Ever want one of those wooden American flags? Why not make one yourself? That's what I'm doing and I'd like to share the process with your in EXCRUCIATING detail. So, I apologize in advance for the severe detail. It's rather severe. Step 1: Do the union first (the part with the stars). See, that was a pretty easy step. Now, let's break it down. Step 1a: Start with a big block of wood. This is a piece of maple from CPJohnson Lumber in Culpeper, Va. It started off as a 12
It has been an action-packed day! We went to the farmer's market, church, out to dinner, and somehow managed to squeeze in a couple of very productive hours in the workshop. Finishing up the first aid kit was pretty quick. There was still a slight bit of tackiness from the Danish Oil that I applied last night, so did some buffing with a rag to get all of that off. You want to get any excess finish off of the surface before it completely dries. After buffing the finish, I r
Just a quick update on the first aid box. I cut the hinge mortises today. This took longer than it probably could have, as I decided to cut the mortises without using the router. I then decided to use the router for the second half which went much more quickly. Here's a photo of the first set on the box. Here's the second set on the door. After fitting everything together, I took it all apart again to get ready for finishing. While doing this, I broke off one of the hing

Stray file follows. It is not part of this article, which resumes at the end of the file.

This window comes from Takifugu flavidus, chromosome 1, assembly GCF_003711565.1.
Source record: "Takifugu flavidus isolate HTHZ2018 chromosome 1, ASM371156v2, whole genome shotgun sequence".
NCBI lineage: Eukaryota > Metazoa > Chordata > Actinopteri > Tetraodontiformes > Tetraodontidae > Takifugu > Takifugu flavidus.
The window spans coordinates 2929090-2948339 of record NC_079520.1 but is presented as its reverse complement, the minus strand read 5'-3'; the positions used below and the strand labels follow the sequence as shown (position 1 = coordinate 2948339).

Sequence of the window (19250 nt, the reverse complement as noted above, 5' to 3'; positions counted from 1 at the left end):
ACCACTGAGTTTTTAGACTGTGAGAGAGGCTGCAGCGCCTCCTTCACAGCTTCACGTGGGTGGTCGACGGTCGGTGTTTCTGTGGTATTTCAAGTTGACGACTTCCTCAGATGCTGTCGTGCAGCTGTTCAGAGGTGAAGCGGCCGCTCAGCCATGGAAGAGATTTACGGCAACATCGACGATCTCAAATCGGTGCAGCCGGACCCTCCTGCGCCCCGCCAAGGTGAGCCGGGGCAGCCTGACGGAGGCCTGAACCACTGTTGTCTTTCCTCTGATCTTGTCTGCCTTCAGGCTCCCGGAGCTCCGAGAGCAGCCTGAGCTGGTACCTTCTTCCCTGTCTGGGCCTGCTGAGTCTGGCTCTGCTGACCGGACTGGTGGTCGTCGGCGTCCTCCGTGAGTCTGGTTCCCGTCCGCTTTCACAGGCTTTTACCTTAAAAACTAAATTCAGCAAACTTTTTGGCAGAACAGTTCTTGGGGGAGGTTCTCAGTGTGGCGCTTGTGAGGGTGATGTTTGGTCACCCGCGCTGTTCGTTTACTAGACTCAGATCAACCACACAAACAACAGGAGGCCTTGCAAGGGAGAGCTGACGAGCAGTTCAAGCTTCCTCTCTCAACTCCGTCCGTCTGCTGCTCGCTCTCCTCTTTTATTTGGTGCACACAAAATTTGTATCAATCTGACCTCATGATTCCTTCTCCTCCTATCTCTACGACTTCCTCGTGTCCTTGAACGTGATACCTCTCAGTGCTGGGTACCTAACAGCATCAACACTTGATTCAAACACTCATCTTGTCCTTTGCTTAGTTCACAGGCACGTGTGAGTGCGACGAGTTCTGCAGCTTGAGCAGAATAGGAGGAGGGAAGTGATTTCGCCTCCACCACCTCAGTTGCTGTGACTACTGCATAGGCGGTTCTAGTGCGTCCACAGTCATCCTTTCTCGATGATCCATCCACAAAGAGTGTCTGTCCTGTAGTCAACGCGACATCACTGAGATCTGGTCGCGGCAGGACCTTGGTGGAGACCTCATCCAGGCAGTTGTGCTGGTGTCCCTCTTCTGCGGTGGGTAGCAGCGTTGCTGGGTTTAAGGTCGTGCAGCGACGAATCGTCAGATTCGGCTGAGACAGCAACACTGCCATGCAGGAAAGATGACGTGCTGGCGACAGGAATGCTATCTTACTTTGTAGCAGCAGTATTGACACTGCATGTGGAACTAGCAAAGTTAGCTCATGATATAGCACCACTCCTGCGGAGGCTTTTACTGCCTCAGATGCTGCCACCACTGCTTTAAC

It's about time for an update on the first aid kit I've been working on for the past few days. Sorry if it's a long post, but I'm still learning and practicing my craft and I have a few tips I'd like to share. As a reminder, this is a wall-mounted (via French cleat) box made of 3/4-inch red oak and maple. It's about 19.25 inches tall, 11.75 inches wide and 6.25 inches deep. I built the outer frame using dovetail joints and assembled it yesterday. Here's a close-up of one
I'm working my my next little shop project: a first aid kit to keep by the door. I currently have a small store-bought first aid kit, but every wood shop with a bunch of dangerous equipment probably needs a true trauma kit with a tourniquet, some quick-klot and plenty of band-aids. Here's a description of the basic design (no visual plans on this one -- it's all in my brain). It's basically a four-sided box that's 19.25 inches tall by 11.75 inches wide and 5.5 inches deep.
I finished up the desk for my sister-in-law this evening. I had a couple of setbacks this afternoon, but it is often said in woodworking that it's not how you mess up, but how you go about covering up your mistakes. The top connection for the sliding lid support outsmarted me today. I checked the new hardware with the old hardware and they appeared to be pretty close to the same dimensions. I proceeded to use the existing hole to mount the top support of the arm. Well, it
My sister-in-law has this antique secretary desk that needs some work. Who ya gonna call? Fred. The flip-down front cover serves as a writing surface -- in theory. In its previous state, the flip-down front cover is a floppy, noodly mess. One of the main reasons is that the hinge point on one side was badly cracked. It was a DEEP crack and it appears to have happened a long time ago. When you have a crack in wood, it's best to repair it right away while the wood will st